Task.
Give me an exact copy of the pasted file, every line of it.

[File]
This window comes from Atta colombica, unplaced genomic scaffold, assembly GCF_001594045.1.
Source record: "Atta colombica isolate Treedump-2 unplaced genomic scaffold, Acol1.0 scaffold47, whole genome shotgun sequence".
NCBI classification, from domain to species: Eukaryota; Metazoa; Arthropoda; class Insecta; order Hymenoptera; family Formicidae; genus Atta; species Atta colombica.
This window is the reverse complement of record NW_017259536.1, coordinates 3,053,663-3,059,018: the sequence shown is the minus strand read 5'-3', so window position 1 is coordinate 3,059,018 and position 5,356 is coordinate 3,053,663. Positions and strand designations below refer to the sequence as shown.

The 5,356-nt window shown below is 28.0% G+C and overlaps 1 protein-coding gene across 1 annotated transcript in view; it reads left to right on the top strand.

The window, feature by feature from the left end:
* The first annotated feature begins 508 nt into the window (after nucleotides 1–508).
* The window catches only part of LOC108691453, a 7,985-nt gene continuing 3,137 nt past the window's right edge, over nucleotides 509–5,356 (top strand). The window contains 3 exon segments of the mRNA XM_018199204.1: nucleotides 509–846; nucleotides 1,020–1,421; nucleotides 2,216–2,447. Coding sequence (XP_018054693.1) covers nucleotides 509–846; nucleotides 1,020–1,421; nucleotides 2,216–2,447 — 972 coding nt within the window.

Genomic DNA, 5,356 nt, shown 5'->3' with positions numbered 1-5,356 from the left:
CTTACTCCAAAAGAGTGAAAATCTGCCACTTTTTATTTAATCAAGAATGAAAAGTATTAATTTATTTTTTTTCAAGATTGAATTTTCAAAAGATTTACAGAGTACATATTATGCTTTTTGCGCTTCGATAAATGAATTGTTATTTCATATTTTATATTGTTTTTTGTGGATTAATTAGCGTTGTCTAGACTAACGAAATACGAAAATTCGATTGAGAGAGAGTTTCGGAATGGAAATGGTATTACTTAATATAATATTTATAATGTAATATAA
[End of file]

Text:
This window comes from Atta colombica, unplaced genomic scaffold, assembly GCF_001594045.1.
Source record: "Atta colombica isolate Treedump-2 unplaced genomic scaffold, Acol1.0 scaffold47, whole genome shotgun sequence".
NCBI classification, from domain to species: Eukaryota; Metazoa; Arthropoda; class Insecta; order Hymenoptera; family Formicidae; genus Atta; species Atta colombica.
This window is the reverse complement of record NW_017259536.1, coordinates 3,053,663-3,059,018: the sequence shown is the minus strand read 5'-3', so window position 1 is coordinate 3,059,018 and position 5,356 is coordinate 3,053,663. Positions and strand designations below refer to the sequence as shown.

The 5,356-nt window shown below is 28.0% G+C and overlaps 1 protein-coding gene across 1 annotated transcript in view; it reads left to right on the top strand.

The window, feature by feature from the left end:
* The first annotated feature begins 508 nt into the window (after nucleotides 1–508).
* The window catches only part of LOC108691453, a 7,985-nt gene continuing 3,137 nt past the window's right edge, over nucleotides 509–5,356 (top strand). The window contains 3 exon segments of the mRNA XM_018199204.1: nucleotides 509–846; nucleotides 1,020–1,421; nucleotides 2,216–2,447. Coding sequence (XP_018054693.1) covers nucleotides 509–846; nucleotides 1,020–1,421; nucleotides 2,216–2,447 — 972 coding nt within the window.

Genomic DNA, 5,356 nt, shown 5'->3' with positions numbered 1-5,356 from the left:
CTTACTCCAAAAGAGTGAAAATCTGCCACTTTTTATTTAATCAAGAATGAAAAGTATTAATTTATTTTTTTTCAAGATTGAATTTTCAAAAGATTTACAGAGTACATATTATGCTTTTTGCGCTTCGATAAATGAATTGTTATTTCATATTTTATATTGTTTTTTGTGGATTAATTAGCGTTGTCTAGACTAACGAAATACGAAAATTCGATTGAGAGAGAGTTTCGGAATGGAAATGGTATTACTTAATATAATATTTATAATGTAATATAA